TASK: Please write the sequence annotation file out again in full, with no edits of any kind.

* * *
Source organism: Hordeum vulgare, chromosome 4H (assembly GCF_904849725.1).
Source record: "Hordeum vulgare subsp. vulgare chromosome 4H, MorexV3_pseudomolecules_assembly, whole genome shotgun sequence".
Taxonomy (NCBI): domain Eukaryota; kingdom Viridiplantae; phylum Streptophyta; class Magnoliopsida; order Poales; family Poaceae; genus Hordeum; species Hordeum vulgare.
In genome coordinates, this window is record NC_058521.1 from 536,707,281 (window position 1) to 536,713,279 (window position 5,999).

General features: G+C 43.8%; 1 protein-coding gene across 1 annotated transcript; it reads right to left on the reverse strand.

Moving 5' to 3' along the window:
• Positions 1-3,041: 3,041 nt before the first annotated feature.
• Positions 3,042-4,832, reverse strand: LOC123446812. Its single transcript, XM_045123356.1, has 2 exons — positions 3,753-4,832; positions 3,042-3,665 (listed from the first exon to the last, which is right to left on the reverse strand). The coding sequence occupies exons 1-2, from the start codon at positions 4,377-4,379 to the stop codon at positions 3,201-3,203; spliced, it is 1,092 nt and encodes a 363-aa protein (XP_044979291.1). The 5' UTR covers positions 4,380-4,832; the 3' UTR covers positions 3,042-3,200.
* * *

Source organism: Hordeum vulgare, chromosome 4H (assembly GCF_904849725.1).
Source record: "Hordeum vulgare subsp. vulgare chromosome 4H, MorexV3_pseudomolecules_assembly, whole genome shotgun sequence".
Taxonomy (NCBI): domain Eukaryota; kingdom Viridiplantae; phylum Streptophyta; class Magnoliopsida; order Poales; family Poaceae; genus Hordeum; species Hordeum vulgare.
In genome coordinates, this window is record NC_058521.1 from 536,707,281 (window position 1) to 536,713,279 (window position 5,999).

General features: G+C 43.8%; 1 protein-coding gene across 1 annotated transcript; it reads right to left on the reverse strand.

Moving 5' to 3' along the window:
• Positions 1-3,041: 3,041 nt before the first annotated feature.
• Positions 3,042-4,832, reverse strand: LOC123446812. Its single transcript, XM_045123356.1, has 2 exons — positions 3,753-4,832; positions 3,042-3,665 (listed from the first exon to the last, which is right to left on the reverse strand). The coding sequence occupies exons 1-2, from the start codon at positions 4,377-4,379 to the stop codon at positions 3,201-3,203; spliced, it is 1,092 nt and encodes a 363-aa protein (XP_044979291.1). The 5' UTR covers positions 4,380-4,832; the 3' UTR covers positions 3,042-3,200.